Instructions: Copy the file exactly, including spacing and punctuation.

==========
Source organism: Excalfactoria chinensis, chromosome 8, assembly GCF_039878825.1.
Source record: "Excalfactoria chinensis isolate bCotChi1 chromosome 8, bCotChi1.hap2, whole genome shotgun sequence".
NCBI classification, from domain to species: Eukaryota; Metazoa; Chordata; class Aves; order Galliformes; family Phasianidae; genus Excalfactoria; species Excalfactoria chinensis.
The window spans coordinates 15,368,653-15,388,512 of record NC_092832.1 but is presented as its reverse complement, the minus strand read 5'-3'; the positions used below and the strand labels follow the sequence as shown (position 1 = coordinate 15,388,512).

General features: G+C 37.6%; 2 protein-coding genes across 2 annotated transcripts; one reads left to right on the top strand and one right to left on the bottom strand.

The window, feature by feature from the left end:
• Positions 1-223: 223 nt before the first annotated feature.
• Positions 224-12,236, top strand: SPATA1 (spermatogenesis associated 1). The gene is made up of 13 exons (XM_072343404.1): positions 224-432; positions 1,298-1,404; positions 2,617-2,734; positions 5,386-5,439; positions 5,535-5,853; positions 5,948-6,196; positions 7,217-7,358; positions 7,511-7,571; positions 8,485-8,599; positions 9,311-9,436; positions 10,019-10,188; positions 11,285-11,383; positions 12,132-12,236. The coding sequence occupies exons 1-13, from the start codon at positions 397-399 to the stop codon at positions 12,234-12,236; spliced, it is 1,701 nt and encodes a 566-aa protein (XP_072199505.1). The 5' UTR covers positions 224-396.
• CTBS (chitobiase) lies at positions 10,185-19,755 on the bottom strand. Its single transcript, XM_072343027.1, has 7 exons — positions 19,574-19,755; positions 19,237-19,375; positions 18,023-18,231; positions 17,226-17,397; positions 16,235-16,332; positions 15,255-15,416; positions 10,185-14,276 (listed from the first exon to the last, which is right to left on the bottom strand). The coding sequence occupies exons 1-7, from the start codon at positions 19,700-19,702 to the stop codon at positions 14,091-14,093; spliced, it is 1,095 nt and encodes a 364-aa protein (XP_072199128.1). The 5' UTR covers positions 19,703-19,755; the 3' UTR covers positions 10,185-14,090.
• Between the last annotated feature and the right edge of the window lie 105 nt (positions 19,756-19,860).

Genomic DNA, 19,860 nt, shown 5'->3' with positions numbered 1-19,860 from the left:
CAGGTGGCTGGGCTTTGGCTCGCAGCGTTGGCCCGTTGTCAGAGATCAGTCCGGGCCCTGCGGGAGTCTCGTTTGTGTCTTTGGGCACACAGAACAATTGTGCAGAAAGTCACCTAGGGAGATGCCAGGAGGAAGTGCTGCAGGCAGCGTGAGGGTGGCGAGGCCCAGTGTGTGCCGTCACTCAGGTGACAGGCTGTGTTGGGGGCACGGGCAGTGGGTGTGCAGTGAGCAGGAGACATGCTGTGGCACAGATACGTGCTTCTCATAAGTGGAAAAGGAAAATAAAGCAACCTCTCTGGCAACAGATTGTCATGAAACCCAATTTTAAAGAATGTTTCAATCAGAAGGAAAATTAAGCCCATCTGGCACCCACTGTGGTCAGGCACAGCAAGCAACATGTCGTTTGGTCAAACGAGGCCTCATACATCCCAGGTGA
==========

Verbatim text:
Source organism: Excalfactoria chinensis, chromosome 8, assembly GCF_039878825.1.
Source record: "Excalfactoria chinensis isolate bCotChi1 chromosome 8, bCotChi1.hap2, whole genome shotgun sequence".
NCBI classification, from domain to species: Eukaryota; Metazoa; Chordata; class Aves; order Galliformes; family Phasianidae; genus Excalfactoria; species Excalfactoria chinensis.
The window spans coordinates 15,368,653-15,388,512 of record NC_092832.1 but is presented as its reverse complement, the minus strand read 5'-3'; the positions used below and the strand labels follow the sequence as shown (position 1 = coordinate 15,388,512).

General features: G+C 37.6%; 2 protein-coding genes across 2 annotated transcripts; one reads left to right on the top strand and one right to left on the bottom strand.

The window, feature by feature from the left end:
• Positions 1-223: 223 nt before the first annotated feature.
• Positions 224-12,236, top strand: SPATA1 (spermatogenesis associated 1). The gene is made up of 13 exons (XM_072343404.1): positions 224-432; positions 1,298-1,404; positions 2,617-2,734; positions 5,386-5,439; positions 5,535-5,853; positions 5,948-6,196; positions 7,217-7,358; positions 7,511-7,571; positions 8,485-8,599; positions 9,311-9,436; positions 10,019-10,188; positions 11,285-11,383; positions 12,132-12,236. The coding sequence occupies exons 1-13, from the start codon at positions 397-399 to the stop codon at positions 12,234-12,236; spliced, it is 1,701 nt and encodes a 566-aa protein (XP_072199505.1). The 5' UTR covers positions 224-396.
• CTBS (chitobiase) lies at positions 10,185-19,755 on the bottom strand. Its single transcript, XM_072343027.1, has 7 exons — positions 19,574-19,755; positions 19,237-19,375; positions 18,023-18,231; positions 17,226-17,397; positions 16,235-16,332; positions 15,255-15,416; positions 10,185-14,276 (listed from the first exon to the last, which is right to left on the bottom strand). The coding sequence occupies exons 1-7, from the start codon at positions 19,700-19,702 to the stop codon at positions 14,091-14,093; spliced, it is 1,095 nt and encodes a 364-aa protein (XP_072199128.1). The 5' UTR covers positions 19,703-19,755; the 3' UTR covers positions 10,185-14,090.
• Between the last annotated feature and the right edge of the window lie 105 nt (positions 19,756-19,860).

Genomic DNA, 19,860 nt, shown 5'->3' with positions numbered 1-19,860 from the left:
CAGGTGGCTGGGCTTTGGCTCGCAGCGTTGGCCCGTTGTCAGAGATCAGTCCGGGCCCTGCGGGAGTCTCGTTTGTGTCTTTGGGCACACAGAACAATTGTGCAGAAAGTCACCTAGGGAGATGCCAGGAGGAAGTGCTGCAGGCAGCGTGAGGGTGGCGAGGCCCAGTGTGTGCCGTCACTCAGGTGACAGGCTGTGTTGGGGGCACGGGCAGTGGGTGTGCAGTGAGCAGGAGACATGCTGTGGCACAGATACGTGCTTCTCATAAGTGGAAAAGGAAAATAAAGCAACCTCTCTGGCAACAGATTGTCATGAAACCCAATTTTAAAGAATGTTTCAATCAGAAGGAAAATTAAGCCCATCTGGCACCCACTGTGGTCAGGCACAGCAAGCAACATGTCGTTTGGTCAAACGAGGCCTCATACATCCCAGGTGA